After you finish watching a really good movie, often times you may look up the main characters and their acting backgrounds, discover what other films they’ve been in, or even find their pages and follow them on social media. Think of advocacy and activism for mental health care the same way, the movie doesn’t end once you get out of your seat and leave the theater. This month, educators, content creators, academics, religious leaders, actors, well known activists, and so many others have shared an abundance of information regarding mental health care and the black community. They’ve shared tools, resources, examples, hard truths, historical statistics and facts, but the question is, what are you going to do with these tools now that you have them?
Here are a few ways to continue the fight for equity in mental health care for BIPOC:
- Find businesses and organizations that align with the message you believe in and support them. There are many businesses out there that go above and beyond to not only support black lives but also support black minds. Do your research and begin contributing and supporting their efforts in ways that are feasible for you. (Example: Ben and Jerry’s )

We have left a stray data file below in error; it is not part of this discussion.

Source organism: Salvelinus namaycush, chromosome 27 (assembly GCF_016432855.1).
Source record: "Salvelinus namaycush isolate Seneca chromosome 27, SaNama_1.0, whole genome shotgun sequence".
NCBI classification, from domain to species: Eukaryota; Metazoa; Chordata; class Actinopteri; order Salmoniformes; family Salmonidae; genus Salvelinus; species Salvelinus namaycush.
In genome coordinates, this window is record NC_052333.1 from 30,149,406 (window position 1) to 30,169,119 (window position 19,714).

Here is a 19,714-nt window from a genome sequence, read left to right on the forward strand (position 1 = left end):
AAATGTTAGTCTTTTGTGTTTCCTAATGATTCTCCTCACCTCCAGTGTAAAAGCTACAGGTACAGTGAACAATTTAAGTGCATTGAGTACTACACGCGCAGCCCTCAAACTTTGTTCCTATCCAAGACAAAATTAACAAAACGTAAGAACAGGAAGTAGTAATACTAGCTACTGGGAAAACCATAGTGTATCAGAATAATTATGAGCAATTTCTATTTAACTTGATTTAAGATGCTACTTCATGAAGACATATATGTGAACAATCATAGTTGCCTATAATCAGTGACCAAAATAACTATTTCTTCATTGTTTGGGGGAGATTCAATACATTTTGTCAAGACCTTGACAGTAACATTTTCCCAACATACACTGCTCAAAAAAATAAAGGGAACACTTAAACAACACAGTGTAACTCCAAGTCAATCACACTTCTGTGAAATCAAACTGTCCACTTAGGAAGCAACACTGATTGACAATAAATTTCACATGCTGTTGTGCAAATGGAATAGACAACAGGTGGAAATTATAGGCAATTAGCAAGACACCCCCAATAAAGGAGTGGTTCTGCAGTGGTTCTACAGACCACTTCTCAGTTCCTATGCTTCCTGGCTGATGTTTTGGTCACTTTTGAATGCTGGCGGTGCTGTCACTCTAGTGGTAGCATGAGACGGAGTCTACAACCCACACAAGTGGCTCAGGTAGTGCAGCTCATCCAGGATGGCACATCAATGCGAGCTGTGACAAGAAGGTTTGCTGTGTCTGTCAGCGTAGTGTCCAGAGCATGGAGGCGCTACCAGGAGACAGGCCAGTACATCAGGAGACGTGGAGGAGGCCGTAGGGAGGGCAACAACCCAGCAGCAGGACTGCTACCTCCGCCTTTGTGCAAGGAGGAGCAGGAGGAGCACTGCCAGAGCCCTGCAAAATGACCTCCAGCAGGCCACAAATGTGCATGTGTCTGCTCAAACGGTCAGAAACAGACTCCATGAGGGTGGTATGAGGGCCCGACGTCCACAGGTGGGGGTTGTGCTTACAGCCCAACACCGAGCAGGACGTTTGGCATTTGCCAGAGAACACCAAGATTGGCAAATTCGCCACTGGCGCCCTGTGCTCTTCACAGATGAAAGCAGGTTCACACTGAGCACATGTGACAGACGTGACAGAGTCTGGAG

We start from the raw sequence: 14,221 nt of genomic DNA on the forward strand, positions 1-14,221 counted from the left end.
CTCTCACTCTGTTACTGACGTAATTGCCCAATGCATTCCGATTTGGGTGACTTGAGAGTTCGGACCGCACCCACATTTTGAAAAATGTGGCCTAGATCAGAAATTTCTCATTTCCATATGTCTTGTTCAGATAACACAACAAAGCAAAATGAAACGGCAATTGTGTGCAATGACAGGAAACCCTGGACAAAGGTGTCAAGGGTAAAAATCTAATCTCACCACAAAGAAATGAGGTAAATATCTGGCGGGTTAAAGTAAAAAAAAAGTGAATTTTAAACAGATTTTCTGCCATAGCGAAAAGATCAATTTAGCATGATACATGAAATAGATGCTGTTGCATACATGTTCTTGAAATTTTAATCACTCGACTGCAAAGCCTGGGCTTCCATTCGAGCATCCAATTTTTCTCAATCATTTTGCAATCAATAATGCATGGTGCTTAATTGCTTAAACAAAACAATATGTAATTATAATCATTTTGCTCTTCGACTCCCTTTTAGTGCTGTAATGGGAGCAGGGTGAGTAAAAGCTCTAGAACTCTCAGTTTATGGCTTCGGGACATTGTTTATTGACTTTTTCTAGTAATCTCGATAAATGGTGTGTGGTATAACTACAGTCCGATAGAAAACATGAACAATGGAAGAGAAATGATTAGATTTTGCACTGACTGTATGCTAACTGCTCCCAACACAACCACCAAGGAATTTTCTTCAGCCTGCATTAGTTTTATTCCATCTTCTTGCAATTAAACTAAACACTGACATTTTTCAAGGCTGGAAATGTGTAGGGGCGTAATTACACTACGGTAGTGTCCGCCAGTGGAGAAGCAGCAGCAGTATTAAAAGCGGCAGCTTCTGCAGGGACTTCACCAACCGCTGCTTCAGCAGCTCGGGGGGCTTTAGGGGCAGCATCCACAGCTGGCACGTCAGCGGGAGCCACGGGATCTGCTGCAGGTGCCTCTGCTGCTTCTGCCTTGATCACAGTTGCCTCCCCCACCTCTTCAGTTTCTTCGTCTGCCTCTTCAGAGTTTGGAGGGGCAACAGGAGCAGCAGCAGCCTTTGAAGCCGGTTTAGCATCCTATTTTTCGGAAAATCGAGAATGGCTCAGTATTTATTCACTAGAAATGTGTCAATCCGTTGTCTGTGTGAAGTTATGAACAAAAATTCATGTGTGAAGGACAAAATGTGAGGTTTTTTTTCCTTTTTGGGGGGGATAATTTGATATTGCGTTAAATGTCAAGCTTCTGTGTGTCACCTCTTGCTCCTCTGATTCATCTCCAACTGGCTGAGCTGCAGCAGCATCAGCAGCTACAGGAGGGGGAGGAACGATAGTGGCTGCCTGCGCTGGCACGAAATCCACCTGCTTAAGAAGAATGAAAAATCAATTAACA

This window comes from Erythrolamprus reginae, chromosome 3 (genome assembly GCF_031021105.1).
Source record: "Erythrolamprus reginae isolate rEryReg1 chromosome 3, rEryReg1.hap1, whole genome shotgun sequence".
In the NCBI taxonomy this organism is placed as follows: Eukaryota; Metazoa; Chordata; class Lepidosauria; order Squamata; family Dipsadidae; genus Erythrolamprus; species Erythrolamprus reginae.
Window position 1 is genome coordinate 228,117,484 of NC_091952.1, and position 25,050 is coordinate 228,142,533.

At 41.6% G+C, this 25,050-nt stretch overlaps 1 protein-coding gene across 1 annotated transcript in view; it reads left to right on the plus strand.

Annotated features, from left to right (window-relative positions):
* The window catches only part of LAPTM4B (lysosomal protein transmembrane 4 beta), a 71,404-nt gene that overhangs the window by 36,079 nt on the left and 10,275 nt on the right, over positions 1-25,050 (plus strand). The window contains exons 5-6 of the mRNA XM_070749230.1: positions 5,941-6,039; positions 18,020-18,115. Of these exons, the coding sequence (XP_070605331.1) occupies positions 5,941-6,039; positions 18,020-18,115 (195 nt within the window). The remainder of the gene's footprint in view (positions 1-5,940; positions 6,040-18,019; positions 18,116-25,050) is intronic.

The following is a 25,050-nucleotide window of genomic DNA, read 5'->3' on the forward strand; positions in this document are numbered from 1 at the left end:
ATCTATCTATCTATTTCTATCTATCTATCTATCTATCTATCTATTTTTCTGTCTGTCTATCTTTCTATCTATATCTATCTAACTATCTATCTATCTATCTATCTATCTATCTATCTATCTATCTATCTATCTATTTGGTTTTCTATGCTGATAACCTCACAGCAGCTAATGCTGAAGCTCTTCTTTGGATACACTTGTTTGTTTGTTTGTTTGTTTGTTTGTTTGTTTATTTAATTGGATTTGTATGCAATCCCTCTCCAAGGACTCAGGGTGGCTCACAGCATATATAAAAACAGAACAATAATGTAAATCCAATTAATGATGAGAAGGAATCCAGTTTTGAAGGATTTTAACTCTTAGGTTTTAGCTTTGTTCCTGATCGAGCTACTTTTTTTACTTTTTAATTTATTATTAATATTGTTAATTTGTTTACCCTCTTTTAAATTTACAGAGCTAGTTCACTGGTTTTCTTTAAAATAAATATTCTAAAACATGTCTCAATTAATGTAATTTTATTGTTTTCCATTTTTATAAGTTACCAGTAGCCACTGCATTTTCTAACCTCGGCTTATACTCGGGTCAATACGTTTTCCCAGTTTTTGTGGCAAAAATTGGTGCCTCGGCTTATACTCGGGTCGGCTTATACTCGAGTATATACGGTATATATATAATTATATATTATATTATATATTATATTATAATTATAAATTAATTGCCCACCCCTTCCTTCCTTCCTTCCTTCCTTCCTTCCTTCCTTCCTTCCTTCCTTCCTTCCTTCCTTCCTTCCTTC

- Create spaces for conversation. There are a range of emotions that come along with “living while black”. Create spaces where people can feel safe to share their emotions, thoughts and opinions in healthy and productive ways. Some of the greatest change begins with an idea from a conversation.
- Share resources. While there are many resources out there, many people either don’t know about them or do not have access to them. You simply sharing information about a resource by word of mouth, on social media or even via email, could assist in saving someone’s life. Even if mental health isn’t something you typically post about, be confident and use your voice in unique ways to disseminate information. Mental health is “on brand” for everyone.
- Immerse yourself in learning and ask questions. Read articles and books. Listen to podcasts and news stories. Ask questions of the people around you and elders considered wiser than you (be sure your questions are tactful and respectful). With such a large influx of information available to us, there is no excuse not to learn about things we desire to learn or do not understand.
If you’ve already began to do these things, don’t stop now. Your advocacy and activism does not have to look like mine, but let’s get active together!
We don’t have the luxury of sitting back and being silent if we want change to occur.
Alexis Long-Daniels, M.A., ALC, NCC